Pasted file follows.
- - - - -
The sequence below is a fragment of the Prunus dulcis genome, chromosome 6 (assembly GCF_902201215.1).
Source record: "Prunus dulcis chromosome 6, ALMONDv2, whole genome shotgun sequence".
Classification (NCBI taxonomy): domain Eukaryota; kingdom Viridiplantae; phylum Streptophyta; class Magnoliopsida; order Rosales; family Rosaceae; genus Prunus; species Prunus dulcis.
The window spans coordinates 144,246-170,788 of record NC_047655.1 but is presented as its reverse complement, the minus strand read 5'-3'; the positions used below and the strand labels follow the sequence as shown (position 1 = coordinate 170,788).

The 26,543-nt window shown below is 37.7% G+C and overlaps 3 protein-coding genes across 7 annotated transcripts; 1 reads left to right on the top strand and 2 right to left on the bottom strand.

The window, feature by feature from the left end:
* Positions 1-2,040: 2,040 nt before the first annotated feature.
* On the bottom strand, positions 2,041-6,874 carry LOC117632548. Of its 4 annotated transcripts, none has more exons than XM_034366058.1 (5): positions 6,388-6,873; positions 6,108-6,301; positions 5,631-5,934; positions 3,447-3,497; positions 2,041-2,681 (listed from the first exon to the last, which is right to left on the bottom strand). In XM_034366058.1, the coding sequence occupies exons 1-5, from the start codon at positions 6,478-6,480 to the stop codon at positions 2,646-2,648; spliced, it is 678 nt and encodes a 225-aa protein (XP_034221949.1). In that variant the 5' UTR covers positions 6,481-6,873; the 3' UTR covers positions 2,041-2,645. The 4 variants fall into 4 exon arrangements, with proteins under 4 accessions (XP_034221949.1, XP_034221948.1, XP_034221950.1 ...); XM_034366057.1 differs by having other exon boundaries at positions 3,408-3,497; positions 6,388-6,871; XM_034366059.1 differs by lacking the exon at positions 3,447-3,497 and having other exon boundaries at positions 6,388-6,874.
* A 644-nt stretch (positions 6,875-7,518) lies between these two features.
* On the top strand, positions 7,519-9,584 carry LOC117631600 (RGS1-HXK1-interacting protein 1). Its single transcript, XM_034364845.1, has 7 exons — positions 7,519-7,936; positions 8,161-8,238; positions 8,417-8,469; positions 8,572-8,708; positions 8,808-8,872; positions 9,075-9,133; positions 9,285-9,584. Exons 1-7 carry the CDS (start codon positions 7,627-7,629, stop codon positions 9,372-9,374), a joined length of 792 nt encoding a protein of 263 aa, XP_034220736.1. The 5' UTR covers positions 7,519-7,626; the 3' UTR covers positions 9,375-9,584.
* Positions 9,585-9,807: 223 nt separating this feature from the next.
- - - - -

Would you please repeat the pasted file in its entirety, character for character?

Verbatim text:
The sequence below is a fragment of the Prunus dulcis genome, chromosome 6 (assembly GCF_902201215.1).
Source record: "Prunus dulcis chromosome 6, ALMONDv2, whole genome shotgun sequence".
Classification (NCBI taxonomy): domain Eukaryota; kingdom Viridiplantae; phylum Streptophyta; class Magnoliopsida; order Rosales; family Rosaceae; genus Prunus; species Prunus dulcis.
The window spans coordinates 144,246-170,788 of record NC_047655.1 but is presented as its reverse complement, the minus strand read 5'-3'; the positions used below and the strand labels follow the sequence as shown (position 1 = coordinate 170,788).

The 26,543-nt window shown below is 37.7% G+C and overlaps 3 protein-coding genes across 7 annotated transcripts; 1 reads left to right on the top strand and 2 right to left on the bottom strand.

The window, feature by feature from the left end:
* Positions 1-2,040: 2,040 nt before the first annotated feature.
* On the bottom strand, positions 2,041-6,874 carry LOC117632548. Of its 4 annotated transcripts, none has more exons than XM_034366058.1 (5): positions 6,388-6,873; positions 6,108-6,301; positions 5,631-5,934; positions 3,447-3,497; positions 2,041-2,681 (listed from the first exon to the last, which is right to left on the bottom strand). In XM_034366058.1, the coding sequence occupies exons 1-5, from the start codon at positions 6,478-6,480 to the stop codon at positions 2,646-2,648; spliced, it is 678 nt and encodes a 225-aa protein (XP_034221949.1). In that variant the 5' UTR covers positions 6,481-6,873; the 3' UTR covers positions 2,041-2,645. The 4 variants fall into 4 exon arrangements, with proteins under 4 accessions (XP_034221949.1, XP_034221948.1, XP_034221950.1 ...); XM_034366057.1 differs by having other exon boundaries at positions 3,408-3,497; positions 6,388-6,871; XM_034366059.1 differs by lacking the exon at positions 3,447-3,497 and having other exon boundaries at positions 6,388-6,874.
* A 644-nt stretch (positions 6,875-7,518) lies between these two features.
* On the top strand, positions 7,519-9,584 carry LOC117631600 (RGS1-HXK1-interacting protein 1). Its single transcript, XM_034364845.1, has 7 exons — positions 7,519-7,936; positions 8,161-8,238; positions 8,417-8,469; positions 8,572-8,708; positions 8,808-8,872; positions 9,075-9,133; positions 9,285-9,584. Exons 1-7 carry the CDS (start codon positions 7,627-7,629, stop codon positions 9,372-9,374), a joined length of 792 nt encoding a protein of 263 aa, XP_034220736.1. The 5' UTR covers positions 7,519-7,626; the 3' UTR covers positions 9,375-9,584.
* Positions 9,585-9,807: 223 nt separating this feature from the next.